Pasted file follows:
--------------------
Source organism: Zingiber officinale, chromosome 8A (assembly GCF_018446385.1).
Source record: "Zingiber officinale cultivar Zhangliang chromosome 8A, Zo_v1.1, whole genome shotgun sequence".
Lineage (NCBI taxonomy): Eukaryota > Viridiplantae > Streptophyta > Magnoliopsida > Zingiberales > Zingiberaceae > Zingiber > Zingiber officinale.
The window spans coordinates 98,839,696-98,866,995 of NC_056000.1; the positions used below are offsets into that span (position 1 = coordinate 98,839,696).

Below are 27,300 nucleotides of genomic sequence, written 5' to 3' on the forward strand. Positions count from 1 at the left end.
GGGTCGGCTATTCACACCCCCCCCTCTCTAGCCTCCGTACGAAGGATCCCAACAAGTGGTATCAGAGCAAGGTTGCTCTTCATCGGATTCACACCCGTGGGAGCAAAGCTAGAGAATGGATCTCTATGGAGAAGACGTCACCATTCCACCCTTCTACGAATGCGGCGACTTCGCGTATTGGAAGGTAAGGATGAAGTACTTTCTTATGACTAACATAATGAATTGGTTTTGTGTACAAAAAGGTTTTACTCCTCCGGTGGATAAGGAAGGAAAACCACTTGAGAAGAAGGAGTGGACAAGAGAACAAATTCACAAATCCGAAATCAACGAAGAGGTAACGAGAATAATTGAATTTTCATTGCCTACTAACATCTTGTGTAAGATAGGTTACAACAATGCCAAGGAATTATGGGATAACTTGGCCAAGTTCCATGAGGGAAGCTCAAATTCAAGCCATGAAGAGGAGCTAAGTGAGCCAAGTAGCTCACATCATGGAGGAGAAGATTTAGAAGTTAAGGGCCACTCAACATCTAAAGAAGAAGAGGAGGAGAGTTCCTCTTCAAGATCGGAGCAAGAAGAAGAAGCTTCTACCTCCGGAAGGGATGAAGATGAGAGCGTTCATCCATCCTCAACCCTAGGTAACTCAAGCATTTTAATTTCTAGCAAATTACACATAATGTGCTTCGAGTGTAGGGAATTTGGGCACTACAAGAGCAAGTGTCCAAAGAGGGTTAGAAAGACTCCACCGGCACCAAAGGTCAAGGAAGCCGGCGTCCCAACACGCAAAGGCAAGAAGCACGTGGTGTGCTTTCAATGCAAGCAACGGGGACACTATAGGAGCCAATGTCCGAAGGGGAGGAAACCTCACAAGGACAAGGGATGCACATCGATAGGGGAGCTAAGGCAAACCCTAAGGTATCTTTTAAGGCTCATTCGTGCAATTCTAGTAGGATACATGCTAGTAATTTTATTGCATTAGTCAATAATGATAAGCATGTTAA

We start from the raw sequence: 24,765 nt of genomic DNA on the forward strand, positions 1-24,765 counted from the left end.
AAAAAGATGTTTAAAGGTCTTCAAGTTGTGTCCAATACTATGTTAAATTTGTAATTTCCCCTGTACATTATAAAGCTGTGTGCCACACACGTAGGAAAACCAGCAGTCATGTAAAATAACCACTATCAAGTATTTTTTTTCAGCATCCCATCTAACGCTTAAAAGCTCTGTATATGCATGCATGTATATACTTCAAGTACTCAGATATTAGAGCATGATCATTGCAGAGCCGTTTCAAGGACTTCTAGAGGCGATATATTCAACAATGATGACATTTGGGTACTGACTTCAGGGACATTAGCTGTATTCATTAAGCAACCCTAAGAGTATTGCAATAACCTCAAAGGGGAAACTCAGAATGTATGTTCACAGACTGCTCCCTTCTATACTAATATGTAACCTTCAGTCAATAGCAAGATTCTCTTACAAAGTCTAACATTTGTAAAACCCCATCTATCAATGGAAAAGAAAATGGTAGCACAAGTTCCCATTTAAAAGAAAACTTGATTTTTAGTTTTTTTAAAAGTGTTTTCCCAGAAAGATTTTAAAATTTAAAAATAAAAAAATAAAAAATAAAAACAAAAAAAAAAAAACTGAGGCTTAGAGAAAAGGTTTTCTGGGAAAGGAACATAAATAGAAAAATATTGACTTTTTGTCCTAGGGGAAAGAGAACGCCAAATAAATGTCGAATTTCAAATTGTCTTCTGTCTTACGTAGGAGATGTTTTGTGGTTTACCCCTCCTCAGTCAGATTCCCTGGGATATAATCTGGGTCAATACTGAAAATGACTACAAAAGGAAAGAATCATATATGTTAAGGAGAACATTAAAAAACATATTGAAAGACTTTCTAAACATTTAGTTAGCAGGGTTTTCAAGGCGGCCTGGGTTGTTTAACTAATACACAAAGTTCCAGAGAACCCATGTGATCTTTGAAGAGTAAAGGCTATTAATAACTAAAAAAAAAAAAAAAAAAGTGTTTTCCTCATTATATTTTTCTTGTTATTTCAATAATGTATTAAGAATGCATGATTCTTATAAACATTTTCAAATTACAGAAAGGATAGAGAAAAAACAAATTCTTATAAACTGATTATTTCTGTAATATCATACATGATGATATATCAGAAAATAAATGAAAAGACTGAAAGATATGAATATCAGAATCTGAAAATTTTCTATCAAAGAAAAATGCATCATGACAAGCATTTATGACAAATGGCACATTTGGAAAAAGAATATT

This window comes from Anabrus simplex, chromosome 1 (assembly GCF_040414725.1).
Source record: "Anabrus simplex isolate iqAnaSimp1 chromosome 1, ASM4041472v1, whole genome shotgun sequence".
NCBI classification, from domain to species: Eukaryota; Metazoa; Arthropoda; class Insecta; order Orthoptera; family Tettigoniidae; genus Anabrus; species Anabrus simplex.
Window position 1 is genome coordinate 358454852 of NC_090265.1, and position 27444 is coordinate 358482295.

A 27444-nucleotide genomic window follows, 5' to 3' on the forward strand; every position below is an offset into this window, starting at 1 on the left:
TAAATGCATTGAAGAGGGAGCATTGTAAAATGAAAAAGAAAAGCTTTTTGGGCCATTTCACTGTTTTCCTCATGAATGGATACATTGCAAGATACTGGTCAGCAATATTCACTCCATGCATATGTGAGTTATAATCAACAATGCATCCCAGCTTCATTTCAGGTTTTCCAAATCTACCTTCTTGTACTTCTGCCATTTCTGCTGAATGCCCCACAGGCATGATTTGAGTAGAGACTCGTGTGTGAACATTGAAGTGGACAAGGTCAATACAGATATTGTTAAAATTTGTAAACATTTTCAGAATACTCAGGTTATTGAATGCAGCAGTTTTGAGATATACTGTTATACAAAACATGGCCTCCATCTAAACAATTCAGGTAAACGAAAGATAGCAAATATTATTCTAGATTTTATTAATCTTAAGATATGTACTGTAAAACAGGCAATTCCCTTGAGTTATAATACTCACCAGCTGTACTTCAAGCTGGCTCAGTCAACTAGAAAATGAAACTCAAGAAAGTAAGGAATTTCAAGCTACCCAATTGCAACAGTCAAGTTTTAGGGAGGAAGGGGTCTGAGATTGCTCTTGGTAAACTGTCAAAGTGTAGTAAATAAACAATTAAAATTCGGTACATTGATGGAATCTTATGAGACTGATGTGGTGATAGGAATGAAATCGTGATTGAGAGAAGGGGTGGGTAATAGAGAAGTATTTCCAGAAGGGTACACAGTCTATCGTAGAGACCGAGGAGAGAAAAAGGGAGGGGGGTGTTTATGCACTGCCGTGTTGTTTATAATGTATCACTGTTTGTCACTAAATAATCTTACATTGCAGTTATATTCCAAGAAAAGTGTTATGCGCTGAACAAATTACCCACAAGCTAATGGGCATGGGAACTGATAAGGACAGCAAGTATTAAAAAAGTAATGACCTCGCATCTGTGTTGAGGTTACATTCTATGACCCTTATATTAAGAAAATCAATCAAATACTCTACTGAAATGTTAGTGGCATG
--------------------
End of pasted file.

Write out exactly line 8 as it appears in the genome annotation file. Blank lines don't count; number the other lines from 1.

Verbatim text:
AAAAAGATGTTTAAAGGTCTTCAAGTTGTGTCCAATACTATGTTAAATTTGTAATTTCCCCTGTACATTATAAAGCTGTGTGCCACACACGTAGGAAAACCAGCAGTCATGTAAAATAACCACTATCAAGTATTTTTTTTCAGCATCCCATCTAACGCTTAAAAGCTCTGTATATGCATGCATGTATATACTTCAAGTACTCAGATATTAGAGCATGATCATTGCAGAGCCGTTTCAAGGACTTCTAGAGGCGATATATTCAACAATGATGACATTTGGGTACTGACTTCAGGGACATTAGCTGTATTCATTAAGCAACCCTAAGAGTATTGCAATAACCTCAAAGGGGAAACTCAGAATGTATGTTCACAGACTGCTCCCTTCTATACTAATATGTAACCTTCAGTCAATAGCAAGATTCTCTTACAAAGTCTAACATTTGTAAAACCCCATCTATCAATGGAAAAGAAAATGGTAGCACAAGTTCCCATTTAAAAGAAAACTTGATTTTTAGTTTTTTTAAAAGTGTTTTCCCAGAAAGATTTTAAAATTTAAAAATAAAAAAATAAAAAATAAAAACAAAAAAAAAAAAACTGAGGCTTAGAGAAAAGGTTTTCTGGGAAAGGAACATAAATAGAAAAATATTGACTTTTTGTCCTAGGGGAAAGAGAACGCCAAATAAATGTCGAATTTCAAATTGTCTTCTGTCTTACGTAGGAGATGTTTTGTGGTTTACCCCTCCTCAGTCAGATTCCCTGGGATATAATCTGGGTCAATACTGAAAATGACTACAAAAGGAAAGAATCATATATGTTAAGGAGAACATTAAAAAACATATTGAAAGACTTTCTAAACATTTAGTTAGCAGGGTTTTCAAGGCGGCCTGGGTTGTTTAACTAATACACAAAGTTCCAGAGAACCCATGTGATCTTTGAAGAGTAAAGGCTATTAATAACTAAAAAAAAAAAAAAAAAAGTGTTTTCCTCATTATATTTTTCTTGTTATTTCAATAATGTATTAAGAATGCATGATTCTTATAAACATTTTCAAATTACAGAAAGGATAGAGAAAAAACAAATTCTTATAAACTGATTATTTCTGTAATATCATACATGATGATATATCAGAAAATAAATGAAAAGACTGAAAGATATGAATATCAGAATCTGAAAATTTTCTATCAAAGAAAAATGCATCATGACAAGCATTTATGACAAATGGCACATTTGGAAAAAGAATATT